February 14, 1987
The subject of grass versus artificial turf has been with us ever since Houston Astros owner Judge Roy Hofheinz spread a plastic rug across the Astrodome back in 1966 because real grass died in the enclosed stadium. The issue has elicited a wide variety of responses. When Tug McGraw, the famous Phillies relief pitcher and savant, was asked whether he preferred grass or Astroturf, he supposedly replied that he didn't know - he'd never smoked Astroturf. In any event, the issue is with us again - or should be - since the city's capital budget for the coming fiscal year includes a tidy $2.1 million for the replacement of the artificial turf at Veterans Stadium.
July 15, 1994 |
The Bermuda grass installed on the surface at Giants Stadium for the World Cup went on sale yesterday. The grass is selling for $20 a square foot and there were takers willing to reach into their pockets for a section of it. The first customer showed up at 6 a.m., World Cup grass expert Don Lockerbie said. "It was an Italian gentleman and he had a plane to catch," Lockerbie said. "But he said he had to have a piece of the grass that Roberto Baggio scored goals to get Italy to the World Cup final.
July 1, 1990 |
An hour before the first match of the tournament is played, there is no more beautiful sight than Centre Court at the All England Lawn Tennis & Croquet Club. The grass is fresh and springy. When the clean British breeze kicks up, the smell is of summer, sweet and healthy. This, you think, is the way tennis is supposed to be played. But the first heavy step defending champion Boris Becker takes on Centre Court leaves a heavy impression on the baseline. The second tears up a piece of the carefully groomed turf.
August 16, 2005
WATCHING the T.O. workout in front of his home on television Wednesday, I have come to one conclusion. T.O. is definitely underpaid by the Eagles. Just take a good look at the deplorable state of the grass in front of his beautiful home. This poor man is spending all his money to take care of his family, and obviously does not have enough left over to bring in Lawn Doctor. The Eagles should be ashamed. Maybe someone should hold a fund-raiser. Glenn Stankovics Upper Providence
October 25, 1986
I recently had the pleasure of visiting Philadelphia for the first time. I picked up the paper and read some letters complaining about the SEPTA trains. Well, if these people rode the New York subways for a week, they would never again complain about the Philadelphia transit system. I rode the PATCO line and the Broad Street line, and I found the trains to be clean, comfortable, quiet and safe. To sum it up, I was very impressed. To the people of Philadelphia: Take a trip to New York, ride the trains and buses, and you'll appreciate SEPTA a lot more.
August 30, 2005 |
'SOUTH PHILLY with grass" is our witty local description of New Jersey. Actually, it's a pretty good description of suburbs in general. My variation is that the suburbs are grass farms. The American appetite for grass farming has always amazed me. With only 6 percent of the world's population, we account for 70 percent of the world's small-scale grass farmers. (Note to political hacks searching my columns for errors: I'm making it up!) For 50 years, grass farming has been the single largest difference between cities and suburbs.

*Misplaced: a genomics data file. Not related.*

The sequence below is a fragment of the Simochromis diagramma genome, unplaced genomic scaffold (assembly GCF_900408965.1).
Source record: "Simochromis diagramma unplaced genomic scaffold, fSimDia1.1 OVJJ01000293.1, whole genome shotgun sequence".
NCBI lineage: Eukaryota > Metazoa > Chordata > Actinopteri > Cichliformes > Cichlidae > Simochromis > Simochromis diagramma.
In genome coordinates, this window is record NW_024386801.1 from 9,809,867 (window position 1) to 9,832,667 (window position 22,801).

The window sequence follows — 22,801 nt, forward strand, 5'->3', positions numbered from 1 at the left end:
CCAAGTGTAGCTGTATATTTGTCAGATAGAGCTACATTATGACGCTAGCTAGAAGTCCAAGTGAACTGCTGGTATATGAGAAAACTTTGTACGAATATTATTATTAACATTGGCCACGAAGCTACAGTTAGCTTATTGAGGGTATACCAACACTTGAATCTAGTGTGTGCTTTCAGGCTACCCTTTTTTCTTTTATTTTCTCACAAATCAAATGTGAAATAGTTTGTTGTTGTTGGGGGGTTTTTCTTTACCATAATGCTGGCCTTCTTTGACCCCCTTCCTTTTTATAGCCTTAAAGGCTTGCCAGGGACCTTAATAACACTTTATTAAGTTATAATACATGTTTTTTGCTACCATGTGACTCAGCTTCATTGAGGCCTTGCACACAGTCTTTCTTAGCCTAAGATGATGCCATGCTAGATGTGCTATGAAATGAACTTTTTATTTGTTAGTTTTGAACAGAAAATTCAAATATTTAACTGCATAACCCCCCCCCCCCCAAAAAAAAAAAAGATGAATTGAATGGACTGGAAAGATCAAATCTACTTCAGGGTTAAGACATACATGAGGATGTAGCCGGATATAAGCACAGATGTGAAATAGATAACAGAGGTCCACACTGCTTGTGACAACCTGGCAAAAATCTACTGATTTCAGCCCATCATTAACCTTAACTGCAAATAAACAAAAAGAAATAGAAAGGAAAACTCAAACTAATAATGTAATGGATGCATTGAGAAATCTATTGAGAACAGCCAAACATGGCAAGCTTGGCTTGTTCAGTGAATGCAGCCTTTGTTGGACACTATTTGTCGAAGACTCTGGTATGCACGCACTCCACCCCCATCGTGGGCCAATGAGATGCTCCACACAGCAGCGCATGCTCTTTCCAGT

May 17, 1991 |
The clock is ticking on Philadelphia's World Cup bid. If the city is to host some first-round games in the 1994 soccer tournament, it must prove to World Cup organizers by this fall that grass can be grown over artificial turf. The latest grass-at-the-Vet plan, announced yesterday by the Philadelphia Sports Congress, is to temporarily lay narrow strips of sod - 65,000 square feet worth - over the turf. World Cup USA 1994 has said it will select the eight to 12 World Cup sites from 31 applicants in December, and local organizers need to prove that soccer can be played on temporary grass by then.
August 20, 1993 |
For decades, a seamless, rolling expanse of green lawn has been the quintessential symbol of American suburban life. In the ideal, the grass is as pure as possible, mowed to an even two inches high, and free of dandelions and other insidious intruders. It speaks of quiet, comfortable economic status. Neighbors who properly guard property values. Properly tamed children. Leave It to Beaver social norms. But grass is under attack. Spreading, impressive lawns are increasingly getting a bad name in environmental circles as a wasteful use of water and land.
April 12, 1996 |
The Phillies infielders were out at Busch Stadium early yesterday afternoon, taking grounders on the new grass-and-dirt surface that replaced the artificial turf that had been the surface since 1970. The conversion leaves the National League with five carpets: Philadelphia, Pittsburgh, Cincinnati, Houston, Montreal. Manager Jim Fregosi predicts none will remain in five years; he didn't say it, but, obviously, that would require the indoor Astros and Expos to relocate. "I don't think there's any question down the line, and it's not going to be too far off, where there will not be an artificial turf left in the league," he said.
September 6, 1988 |
Gene Scott of New York City retained the U.S. 50-and-over title, and John Powless of Madison, Wis., kept his 55-and-over crown yesterday in the windup of the week-long National Senior Grass Court Tennis Championships at the Germantown Cricket Club. The two finals were shifted to the grass courts of the Philadelphia Cricket Club after the turf at Germantown Cricket Club was declared unplayable in the wake of Sunday's rain. Scott, a former Davis Cup player and the top seed, scored a 7-6 (7-5)